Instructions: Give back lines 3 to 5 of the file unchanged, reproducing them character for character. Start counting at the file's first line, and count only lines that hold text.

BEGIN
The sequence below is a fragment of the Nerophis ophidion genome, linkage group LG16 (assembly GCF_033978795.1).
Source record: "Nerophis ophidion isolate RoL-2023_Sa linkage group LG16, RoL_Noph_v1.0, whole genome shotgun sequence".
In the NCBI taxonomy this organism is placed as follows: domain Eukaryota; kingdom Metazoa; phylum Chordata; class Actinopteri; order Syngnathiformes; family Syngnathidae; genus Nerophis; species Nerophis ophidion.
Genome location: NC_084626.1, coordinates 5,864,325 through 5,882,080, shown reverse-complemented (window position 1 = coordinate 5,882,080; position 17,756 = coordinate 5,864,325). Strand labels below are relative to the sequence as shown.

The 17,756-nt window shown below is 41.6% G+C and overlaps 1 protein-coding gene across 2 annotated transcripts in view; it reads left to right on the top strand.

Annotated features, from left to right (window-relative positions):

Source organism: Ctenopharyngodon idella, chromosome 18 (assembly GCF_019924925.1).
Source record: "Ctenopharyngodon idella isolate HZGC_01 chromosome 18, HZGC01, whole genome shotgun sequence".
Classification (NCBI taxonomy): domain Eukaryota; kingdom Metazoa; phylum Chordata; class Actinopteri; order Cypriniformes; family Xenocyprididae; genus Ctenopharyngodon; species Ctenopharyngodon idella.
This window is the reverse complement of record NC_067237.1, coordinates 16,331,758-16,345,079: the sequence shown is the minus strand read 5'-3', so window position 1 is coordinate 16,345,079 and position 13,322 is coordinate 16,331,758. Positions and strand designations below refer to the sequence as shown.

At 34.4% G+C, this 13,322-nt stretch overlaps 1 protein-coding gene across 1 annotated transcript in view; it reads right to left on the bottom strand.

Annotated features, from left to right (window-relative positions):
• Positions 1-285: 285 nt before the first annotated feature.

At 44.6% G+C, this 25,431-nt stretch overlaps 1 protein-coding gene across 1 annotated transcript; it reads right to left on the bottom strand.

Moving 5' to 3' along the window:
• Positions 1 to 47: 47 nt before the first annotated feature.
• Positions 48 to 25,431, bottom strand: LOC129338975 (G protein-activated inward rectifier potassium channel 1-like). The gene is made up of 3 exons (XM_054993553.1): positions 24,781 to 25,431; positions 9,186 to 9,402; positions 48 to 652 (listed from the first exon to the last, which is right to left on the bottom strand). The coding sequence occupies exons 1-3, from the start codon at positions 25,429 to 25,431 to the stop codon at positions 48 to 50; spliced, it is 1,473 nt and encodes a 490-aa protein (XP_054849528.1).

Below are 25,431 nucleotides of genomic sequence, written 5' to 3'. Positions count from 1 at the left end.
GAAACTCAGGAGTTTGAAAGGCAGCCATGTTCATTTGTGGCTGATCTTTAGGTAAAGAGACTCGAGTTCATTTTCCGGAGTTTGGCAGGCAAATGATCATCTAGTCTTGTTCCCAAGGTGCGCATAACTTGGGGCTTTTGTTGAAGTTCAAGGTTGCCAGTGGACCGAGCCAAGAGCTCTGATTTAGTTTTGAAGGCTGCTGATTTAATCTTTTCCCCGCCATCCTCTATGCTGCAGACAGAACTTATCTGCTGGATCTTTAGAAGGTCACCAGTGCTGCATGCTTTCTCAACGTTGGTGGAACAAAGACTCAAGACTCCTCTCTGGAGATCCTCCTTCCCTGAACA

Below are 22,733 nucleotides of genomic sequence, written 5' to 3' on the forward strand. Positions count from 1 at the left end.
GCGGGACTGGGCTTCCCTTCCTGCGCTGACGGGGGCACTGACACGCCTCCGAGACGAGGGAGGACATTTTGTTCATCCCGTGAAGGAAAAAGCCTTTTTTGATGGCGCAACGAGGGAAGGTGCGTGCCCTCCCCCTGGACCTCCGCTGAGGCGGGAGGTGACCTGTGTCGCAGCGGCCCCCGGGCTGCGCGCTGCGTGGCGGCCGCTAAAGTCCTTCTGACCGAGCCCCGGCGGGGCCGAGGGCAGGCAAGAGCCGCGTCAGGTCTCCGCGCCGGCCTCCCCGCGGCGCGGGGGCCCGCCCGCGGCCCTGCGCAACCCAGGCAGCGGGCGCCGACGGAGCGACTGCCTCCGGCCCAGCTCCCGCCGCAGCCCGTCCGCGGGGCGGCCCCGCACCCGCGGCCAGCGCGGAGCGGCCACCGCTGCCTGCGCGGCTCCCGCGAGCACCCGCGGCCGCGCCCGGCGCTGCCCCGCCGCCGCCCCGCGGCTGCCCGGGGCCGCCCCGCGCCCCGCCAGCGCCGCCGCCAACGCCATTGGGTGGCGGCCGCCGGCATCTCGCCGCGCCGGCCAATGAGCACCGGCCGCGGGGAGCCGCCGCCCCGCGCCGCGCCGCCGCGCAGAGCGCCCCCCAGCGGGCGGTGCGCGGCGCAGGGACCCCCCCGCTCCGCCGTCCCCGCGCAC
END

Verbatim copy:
In the NCBI taxonomy this organism is placed as follows: domain Eukaryota; kingdom Metazoa; phylum Chordata; class Actinopteri; order Syngnathiformes; family Syngnathidae; genus Nerophis; species Nerophis ophidion.
Genome location: NC_084626.1, coordinates 5,864,325 through 5,882,080, shown reverse-complemented (window position 1 = coordinate 5,882,080; position 17,756 = coordinate 5,864,325). Strand labels below are relative to the sequence as shown.

The 17,756-nt window shown below is 41.6% G+C and overlaps 1 protein-coding gene across 2 annotated transcripts in view; it reads left to right on the top strand.